It’s my number 1 reason for not uploading my original content on there, because some scumbag company can claim they own the copyright, if they want to.
    Youtube is basically a digital mini-version of the united states. Organizations have more power than the normal individual.

  2. Roman ShaRP said on February 27, 2012 at 1:31 pm
    Reply

    I think that current copyright system is insane at all, and should be destroyed.

    Some time ago someone told me a joke:
    “- How engineer would respond to a news that 1000 lawyers had been drowned in Atlantic ocean?
    — A good start!”

  3. SCBright said on February 27, 2012 at 2:45 pm
    Reply

    This automated system is really stupid.

    BTW: worst than Youtube’s copyright issues is the fact that I can’t see the guy washing those vegetables. He may heat some bug…

  4. JohnMWhite said on February 27, 2012 at 2:58 pm
    Reply

    The fact that Youtube will automatically believe a company claiming copyright over an individual user is the primary problem with all of these ‘copyright protection’ schemes in a nutshell – individuals just plain do not matter, by design. The Internet has been a great leveling field – given sufficient skill and/or appropriate content, an individual’s youtube videos may be far more interesting to me than a professional TV show, regardless of their financial resources, but there is not really anything to stop a company saying “we own that” and either making money from it or having it removed. Contrast this with people who dare to care about a company’s product enough to do something like make a fan video, who will find themselves on the end of copyright claims very quickly much of the time, despite gaining nothing but a little joy from what they do.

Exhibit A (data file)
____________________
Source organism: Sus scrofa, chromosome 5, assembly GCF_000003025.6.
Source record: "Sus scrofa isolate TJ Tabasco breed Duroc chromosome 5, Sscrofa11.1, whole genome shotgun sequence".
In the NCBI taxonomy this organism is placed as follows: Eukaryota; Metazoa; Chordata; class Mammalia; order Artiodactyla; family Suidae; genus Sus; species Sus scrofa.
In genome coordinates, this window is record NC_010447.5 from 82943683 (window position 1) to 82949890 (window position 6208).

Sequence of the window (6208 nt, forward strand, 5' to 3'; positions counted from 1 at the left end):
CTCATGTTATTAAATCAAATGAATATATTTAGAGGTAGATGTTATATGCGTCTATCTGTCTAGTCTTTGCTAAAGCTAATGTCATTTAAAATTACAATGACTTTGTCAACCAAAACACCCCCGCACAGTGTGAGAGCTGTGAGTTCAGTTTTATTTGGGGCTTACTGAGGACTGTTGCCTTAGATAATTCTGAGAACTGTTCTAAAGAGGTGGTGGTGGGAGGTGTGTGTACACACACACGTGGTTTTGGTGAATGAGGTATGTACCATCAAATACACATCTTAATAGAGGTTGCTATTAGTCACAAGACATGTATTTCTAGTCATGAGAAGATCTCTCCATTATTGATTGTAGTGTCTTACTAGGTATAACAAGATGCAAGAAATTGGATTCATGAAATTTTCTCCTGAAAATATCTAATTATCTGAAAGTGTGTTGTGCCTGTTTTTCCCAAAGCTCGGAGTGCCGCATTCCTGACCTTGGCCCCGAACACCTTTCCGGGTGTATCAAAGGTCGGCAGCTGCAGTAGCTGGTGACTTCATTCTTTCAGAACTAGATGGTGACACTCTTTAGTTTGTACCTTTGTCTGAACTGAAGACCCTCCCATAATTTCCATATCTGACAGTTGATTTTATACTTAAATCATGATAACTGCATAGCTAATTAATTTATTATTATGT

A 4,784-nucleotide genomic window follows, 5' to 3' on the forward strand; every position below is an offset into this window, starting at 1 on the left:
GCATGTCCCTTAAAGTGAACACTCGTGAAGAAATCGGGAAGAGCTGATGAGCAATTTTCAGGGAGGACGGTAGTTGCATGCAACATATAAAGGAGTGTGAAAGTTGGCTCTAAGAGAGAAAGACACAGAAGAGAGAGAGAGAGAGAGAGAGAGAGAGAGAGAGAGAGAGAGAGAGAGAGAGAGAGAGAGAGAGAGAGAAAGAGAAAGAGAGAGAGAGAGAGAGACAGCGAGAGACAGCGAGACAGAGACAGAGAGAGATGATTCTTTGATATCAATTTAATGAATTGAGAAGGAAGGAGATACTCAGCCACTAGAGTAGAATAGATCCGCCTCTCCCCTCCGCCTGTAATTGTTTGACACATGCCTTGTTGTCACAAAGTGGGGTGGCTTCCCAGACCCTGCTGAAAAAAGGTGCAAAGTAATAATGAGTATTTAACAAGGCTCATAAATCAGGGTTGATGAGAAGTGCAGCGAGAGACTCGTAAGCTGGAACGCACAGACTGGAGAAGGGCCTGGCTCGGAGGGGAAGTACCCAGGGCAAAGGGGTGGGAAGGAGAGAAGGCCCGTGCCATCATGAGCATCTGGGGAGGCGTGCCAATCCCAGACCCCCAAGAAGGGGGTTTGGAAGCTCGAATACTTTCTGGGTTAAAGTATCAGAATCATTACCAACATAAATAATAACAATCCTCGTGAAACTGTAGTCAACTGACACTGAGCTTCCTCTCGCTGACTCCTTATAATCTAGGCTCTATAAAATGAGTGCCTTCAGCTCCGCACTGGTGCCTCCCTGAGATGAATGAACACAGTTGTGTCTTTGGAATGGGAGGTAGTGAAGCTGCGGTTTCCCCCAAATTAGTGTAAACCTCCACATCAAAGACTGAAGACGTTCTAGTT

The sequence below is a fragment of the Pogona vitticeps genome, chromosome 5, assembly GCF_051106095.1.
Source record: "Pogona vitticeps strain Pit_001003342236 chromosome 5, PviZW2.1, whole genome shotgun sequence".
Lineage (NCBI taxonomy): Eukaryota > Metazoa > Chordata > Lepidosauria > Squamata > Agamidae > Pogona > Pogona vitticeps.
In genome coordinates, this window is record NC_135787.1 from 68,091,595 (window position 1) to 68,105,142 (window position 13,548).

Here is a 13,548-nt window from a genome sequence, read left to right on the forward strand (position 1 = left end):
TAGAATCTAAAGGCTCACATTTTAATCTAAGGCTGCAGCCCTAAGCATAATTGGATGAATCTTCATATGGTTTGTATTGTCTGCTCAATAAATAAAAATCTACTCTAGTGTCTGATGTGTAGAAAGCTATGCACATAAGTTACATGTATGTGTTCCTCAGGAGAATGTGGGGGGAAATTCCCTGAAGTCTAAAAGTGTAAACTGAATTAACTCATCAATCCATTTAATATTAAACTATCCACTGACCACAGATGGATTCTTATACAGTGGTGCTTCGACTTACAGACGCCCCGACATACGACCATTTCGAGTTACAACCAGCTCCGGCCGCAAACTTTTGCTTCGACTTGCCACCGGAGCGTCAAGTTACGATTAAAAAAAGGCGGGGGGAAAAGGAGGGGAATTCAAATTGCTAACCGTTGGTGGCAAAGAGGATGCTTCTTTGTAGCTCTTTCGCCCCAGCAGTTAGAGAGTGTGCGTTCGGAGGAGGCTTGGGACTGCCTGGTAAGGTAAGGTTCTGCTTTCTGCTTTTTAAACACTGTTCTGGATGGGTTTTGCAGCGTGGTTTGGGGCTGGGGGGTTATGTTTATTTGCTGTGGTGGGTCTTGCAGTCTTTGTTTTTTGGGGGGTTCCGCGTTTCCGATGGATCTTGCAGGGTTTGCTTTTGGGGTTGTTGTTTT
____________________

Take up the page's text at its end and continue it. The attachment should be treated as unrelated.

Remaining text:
Even protected speech is not actually protected. The DMCA fair use policy is pretty much ignored on Youtube, and you must be tenacious and incredibly patient if you want to keep your videos up even if you are obeying the law, because the copyright holders simply don’t have to. Viacom will not allow Daily Show or Colbert Report clips to appear for any purpose, legitimate or not, despite those shows only being able to exist because of the DMCA’s fair use policy the parent company happily ignores when it suits. In short – every situation on Youtube works out on the side of corporations.

  5. Jim said on February 27, 2012 at 5:03 pm
    Reply

    Isn’t this Chapter 3 in the “How to Become Irrelevant” textbook? I guess we can officially say 2012 is the year Google began to suck. Some folks would even say it was 2011, but I’m being nice. In case anyone hasn’t noticed, the MBAs are running the company now, not the geeks. Motto, smatotto…all they care about is quarterly earnings now.

  6. Morely the IT Guy said on February 27, 2012 at 6:25 pm
    Reply

    The correct response is to file a criminal complaint with the local District Attorney and US attorney against anyone making a false claim of copyright, under United States Code Title 17, para 506(c):

    “(c) Fraudulent Copyright Notice. — Any person who, with fraudulent intent, places on any article a notice of copyright or words of the same purport that such person knows to be false, or who, with fraudulent intent, publicly distributes or imports for public distribution any article bearing such notice or words that such person knows to be false, shall be fined not more than $2,500.”